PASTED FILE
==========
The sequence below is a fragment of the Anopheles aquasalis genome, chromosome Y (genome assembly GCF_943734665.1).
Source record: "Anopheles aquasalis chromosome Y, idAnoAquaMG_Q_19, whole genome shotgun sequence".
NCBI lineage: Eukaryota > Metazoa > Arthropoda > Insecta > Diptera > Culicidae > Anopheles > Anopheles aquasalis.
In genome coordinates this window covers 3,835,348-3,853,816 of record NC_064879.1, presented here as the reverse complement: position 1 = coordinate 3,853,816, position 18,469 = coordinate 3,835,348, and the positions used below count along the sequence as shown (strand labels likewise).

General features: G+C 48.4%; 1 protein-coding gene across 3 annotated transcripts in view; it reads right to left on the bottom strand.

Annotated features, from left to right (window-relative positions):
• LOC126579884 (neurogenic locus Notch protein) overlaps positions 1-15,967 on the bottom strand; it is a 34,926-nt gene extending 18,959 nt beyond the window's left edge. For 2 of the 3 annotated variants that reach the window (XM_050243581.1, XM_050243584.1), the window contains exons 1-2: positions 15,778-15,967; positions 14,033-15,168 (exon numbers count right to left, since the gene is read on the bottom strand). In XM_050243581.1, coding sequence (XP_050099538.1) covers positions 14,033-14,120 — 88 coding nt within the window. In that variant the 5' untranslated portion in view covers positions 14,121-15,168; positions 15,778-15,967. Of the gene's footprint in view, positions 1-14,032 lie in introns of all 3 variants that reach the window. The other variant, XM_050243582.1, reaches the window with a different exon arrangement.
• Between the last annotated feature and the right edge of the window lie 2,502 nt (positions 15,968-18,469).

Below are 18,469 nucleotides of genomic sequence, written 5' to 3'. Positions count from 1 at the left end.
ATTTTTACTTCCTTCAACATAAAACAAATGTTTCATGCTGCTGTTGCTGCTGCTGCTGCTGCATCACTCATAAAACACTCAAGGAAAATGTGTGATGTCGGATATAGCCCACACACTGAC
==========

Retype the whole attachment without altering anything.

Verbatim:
The sequence below is a fragment of the Anopheles aquasalis genome, chromosome Y (genome assembly GCF_943734665.1).
Source record: "Anopheles aquasalis chromosome Y, idAnoAquaMG_Q_19, whole genome shotgun sequence".
NCBI lineage: Eukaryota > Metazoa > Arthropoda > Insecta > Diptera > Culicidae > Anopheles > Anopheles aquasalis.
In genome coordinates this window covers 3,835,348-3,853,816 of record NC_064879.1, presented here as the reverse complement: position 1 = coordinate 3,853,816, position 18,469 = coordinate 3,835,348, and the positions used below count along the sequence as shown (strand labels likewise).

General features: G+C 48.4%; 1 protein-coding gene across 3 annotated transcripts in view; it reads right to left on the bottom strand.

Annotated features, from left to right (window-relative positions):
• LOC126579884 (neurogenic locus Notch protein) overlaps positions 1-15,967 on the bottom strand; it is a 34,926-nt gene extending 18,959 nt beyond the window's left edge. For 2 of the 3 annotated variants that reach the window (XM_050243581.1, XM_050243584.1), the window contains exons 1-2: positions 15,778-15,967; positions 14,033-15,168 (exon numbers count right to left, since the gene is read on the bottom strand). In XM_050243581.1, coding sequence (XP_050099538.1) covers positions 14,033-14,120 — 88 coding nt within the window. In that variant the 5' untranslated portion in view covers positions 14,121-15,168; positions 15,778-15,967. Of the gene's footprint in view, positions 1-14,032 lie in introns of all 3 variants that reach the window. The other variant, XM_050243582.1, reaches the window with a different exon arrangement.
• Between the last annotated feature and the right edge of the window lie 2,502 nt (positions 15,968-18,469).

Below are 18,469 nucleotides of genomic sequence, written 5' to 3'. Positions count from 1 at the left end.
ATTTTTACTTCCTTCAACATAAAACAAATGTTTCATGCTGCTGTTGCTGCTGCTGCTGCTGCATCACTCATAAAACACTCAAGGAAAATGTGTGATGTCGGATATAGCCCACACACTGAC